I followed him into the wide garage lined with cages, big cages along one wall where two or three dogs waited quietly -- one looked like an alarming but charming mix of maybe Basset and Dachshund, and had a very gray muzzle, and the thought hit me, nobody's ever going to take him home -- and another wall stacked with smaller cages full of a half dozen or so gray and white kittens. OMG. Faddis opened one of the empty cages on the end and motioned for me to put Buster in, and I did. He looked baffled and horrified, and I was streaming tears. I was realizing that if anybody did come for a kitten, they wouldn't recognize the potential this kitten possessed if he was huddled at the back of a cage, ruined and terrified and mistrustful. Faddis shut the wire door but left his hand on the latch. "Sure you can't keep him?" I held out my hands.

I can't keep him, but I couldn't leave him there. I had never been to an animal shelter before -- Kitty I did get at a shelter drive, but it was held at a pet store, and B.C. just came to the door one day, probably by way of the Philipino neighbors whom I suspect raised cats to eat -- and it was the most heartbreaking thing I've ever seen. I will never forget the look of hopeless terror on the faces of those animals, and you can't tell me they don't know what's going on.

I will find a home for this cat if it kills me; I owe him that for opening the door and allowing him to trust me. He reeked of cigarette smoke (he was also a bit grimy and yellow, so he got a bath first thing, which he actually didn't seem to mind so much), so I know he belonged to somebody, but whether or not they turned him out or he ran away I don't know. So I'm making signs and calling everyone I know and maybe I'll knock on some neighborhood doors later. He eats like a horse but he's potty trained and has delightful manners, no claws out during play and so far hasn't destroyed a thing, even though I left him in the bathroom overnight where he could have shredded the rug and raided the trash. When I opened the door this morning he was laying on the rug, waiting patiently. He's a plain old gray tabby American shorthair mongrel with a great pointy face, pink nose, and yellow-green eyes, and he grins. Who wouldn't love a cat like this?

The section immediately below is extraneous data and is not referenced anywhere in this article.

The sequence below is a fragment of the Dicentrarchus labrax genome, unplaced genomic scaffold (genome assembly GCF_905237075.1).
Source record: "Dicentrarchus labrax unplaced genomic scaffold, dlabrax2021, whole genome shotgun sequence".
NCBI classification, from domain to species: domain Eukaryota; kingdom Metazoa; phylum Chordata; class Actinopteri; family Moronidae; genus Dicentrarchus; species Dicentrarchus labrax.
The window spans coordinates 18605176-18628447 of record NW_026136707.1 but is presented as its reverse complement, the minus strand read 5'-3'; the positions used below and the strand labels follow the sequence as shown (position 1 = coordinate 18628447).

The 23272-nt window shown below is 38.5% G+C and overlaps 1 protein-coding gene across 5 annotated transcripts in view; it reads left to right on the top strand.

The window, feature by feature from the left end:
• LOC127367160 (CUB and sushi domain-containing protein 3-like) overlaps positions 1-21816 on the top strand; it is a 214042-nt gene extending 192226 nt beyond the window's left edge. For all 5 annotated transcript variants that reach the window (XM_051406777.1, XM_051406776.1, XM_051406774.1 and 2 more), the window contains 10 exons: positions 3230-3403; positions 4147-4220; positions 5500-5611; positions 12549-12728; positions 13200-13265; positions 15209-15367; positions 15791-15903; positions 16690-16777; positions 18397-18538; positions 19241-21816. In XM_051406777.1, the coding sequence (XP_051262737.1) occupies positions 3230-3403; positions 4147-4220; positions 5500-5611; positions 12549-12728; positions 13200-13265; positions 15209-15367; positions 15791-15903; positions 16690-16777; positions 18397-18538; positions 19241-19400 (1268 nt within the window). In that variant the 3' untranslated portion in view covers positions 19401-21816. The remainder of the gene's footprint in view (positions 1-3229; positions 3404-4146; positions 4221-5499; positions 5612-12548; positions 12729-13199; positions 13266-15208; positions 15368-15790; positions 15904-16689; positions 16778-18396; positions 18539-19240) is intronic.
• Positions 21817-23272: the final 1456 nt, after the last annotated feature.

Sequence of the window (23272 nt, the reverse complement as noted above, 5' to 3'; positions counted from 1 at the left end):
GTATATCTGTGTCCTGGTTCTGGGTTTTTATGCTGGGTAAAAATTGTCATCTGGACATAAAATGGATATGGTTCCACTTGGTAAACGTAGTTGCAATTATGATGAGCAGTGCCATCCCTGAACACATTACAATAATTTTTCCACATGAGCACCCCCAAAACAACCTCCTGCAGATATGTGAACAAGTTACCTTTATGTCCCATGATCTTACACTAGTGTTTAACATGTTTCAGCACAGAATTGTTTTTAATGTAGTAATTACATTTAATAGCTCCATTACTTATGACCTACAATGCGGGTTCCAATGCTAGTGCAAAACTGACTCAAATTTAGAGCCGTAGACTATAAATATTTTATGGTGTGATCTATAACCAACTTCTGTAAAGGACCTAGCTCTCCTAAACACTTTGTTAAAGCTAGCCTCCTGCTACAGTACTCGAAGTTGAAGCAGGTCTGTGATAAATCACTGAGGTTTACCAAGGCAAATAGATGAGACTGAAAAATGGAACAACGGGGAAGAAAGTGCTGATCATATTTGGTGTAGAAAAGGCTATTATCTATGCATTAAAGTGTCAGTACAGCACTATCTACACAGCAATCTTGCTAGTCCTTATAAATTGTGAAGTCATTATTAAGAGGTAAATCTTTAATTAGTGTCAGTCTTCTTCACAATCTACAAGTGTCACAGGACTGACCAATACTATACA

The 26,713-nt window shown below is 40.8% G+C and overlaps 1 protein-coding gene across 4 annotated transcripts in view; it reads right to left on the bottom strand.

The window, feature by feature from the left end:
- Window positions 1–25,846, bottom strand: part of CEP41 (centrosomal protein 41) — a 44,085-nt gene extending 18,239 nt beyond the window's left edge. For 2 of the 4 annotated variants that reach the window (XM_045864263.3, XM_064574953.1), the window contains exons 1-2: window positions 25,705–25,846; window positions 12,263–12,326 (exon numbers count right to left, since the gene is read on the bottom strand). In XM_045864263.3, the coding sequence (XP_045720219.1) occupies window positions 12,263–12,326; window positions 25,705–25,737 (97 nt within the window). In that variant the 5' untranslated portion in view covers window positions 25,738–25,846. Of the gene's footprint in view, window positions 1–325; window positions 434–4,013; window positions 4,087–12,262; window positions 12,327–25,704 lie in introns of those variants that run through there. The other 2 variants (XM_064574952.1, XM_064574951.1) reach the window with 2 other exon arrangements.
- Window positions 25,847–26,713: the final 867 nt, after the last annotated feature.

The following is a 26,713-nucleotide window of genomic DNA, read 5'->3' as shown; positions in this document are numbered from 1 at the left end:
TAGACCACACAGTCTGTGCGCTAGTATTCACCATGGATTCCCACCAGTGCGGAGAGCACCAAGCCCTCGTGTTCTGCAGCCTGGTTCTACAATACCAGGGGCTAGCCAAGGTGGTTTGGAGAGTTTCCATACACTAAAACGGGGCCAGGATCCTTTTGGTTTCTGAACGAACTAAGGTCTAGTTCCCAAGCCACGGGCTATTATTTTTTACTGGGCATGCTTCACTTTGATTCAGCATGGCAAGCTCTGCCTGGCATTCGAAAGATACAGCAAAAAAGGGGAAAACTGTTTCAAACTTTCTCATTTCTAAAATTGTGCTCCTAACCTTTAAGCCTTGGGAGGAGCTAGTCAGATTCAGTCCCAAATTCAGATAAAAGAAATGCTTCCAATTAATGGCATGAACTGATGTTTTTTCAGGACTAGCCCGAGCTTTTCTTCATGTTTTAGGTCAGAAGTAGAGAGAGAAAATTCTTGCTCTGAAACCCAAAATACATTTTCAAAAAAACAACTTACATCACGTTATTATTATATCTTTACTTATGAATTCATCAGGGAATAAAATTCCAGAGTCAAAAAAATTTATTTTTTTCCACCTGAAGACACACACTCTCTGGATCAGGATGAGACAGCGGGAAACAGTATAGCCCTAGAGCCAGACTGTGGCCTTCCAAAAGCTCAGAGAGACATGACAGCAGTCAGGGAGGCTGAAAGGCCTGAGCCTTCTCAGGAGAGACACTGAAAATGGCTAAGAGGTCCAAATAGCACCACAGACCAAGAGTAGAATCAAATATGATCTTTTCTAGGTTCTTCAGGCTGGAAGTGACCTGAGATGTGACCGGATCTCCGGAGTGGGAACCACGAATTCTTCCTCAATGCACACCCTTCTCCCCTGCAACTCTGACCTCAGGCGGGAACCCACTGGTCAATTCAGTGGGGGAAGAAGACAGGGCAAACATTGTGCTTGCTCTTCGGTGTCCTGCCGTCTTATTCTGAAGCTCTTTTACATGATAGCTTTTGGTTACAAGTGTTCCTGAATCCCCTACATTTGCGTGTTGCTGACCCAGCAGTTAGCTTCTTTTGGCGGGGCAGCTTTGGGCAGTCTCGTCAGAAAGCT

Update II: And just like that, he's gone. I took a box of things out to the dumpster and without thinking left the door open like I usually do, because if the door's open you can bet B.C. is under the bed and Kitty's out the door happily mowing the grass, but going no father than the nose of the Cadillac. And when I got inside I realized the kitten was nowhere to be found, and now we know how he came to be at my door at 9:00 last night. I suppose he's an incurable wanderer, and all I can do is hope he'll find his way home, wherever that may be. There's a chance he could turn up again -- possibly he's lurking somewhere in the apartment, but I did a pretty good sweep and didn't see him -- but I assume he's gone. And I'm sort of relieved, but I'll miss him and worry a little. And now I have all those kittens at the shelter to agonize over, even though he was the only one I felt I had any personal obligation to.

Something else rather nice has come of all this trauma, though: Kitty and B.C. were both so jealous that now they're clingy and affectionate, and maybe they're remembering what life was like without me and they'll be a little more grateful that I took them in instead of so all-fired entitled and demanding and selfish. Or maybe they'll just lay around like they always do, until I'm reading in bed and one of them decides they need some attention and comes creeping up to be scratched and petted, and I'll love them for it. We have an understanding.

1 Comments:

Anonymous Jaden said...

Love your facts about cats. Well, I'm also planning to have a pet cat, thanks for sharing information about them.

September 30, 2008 at 12:01 AM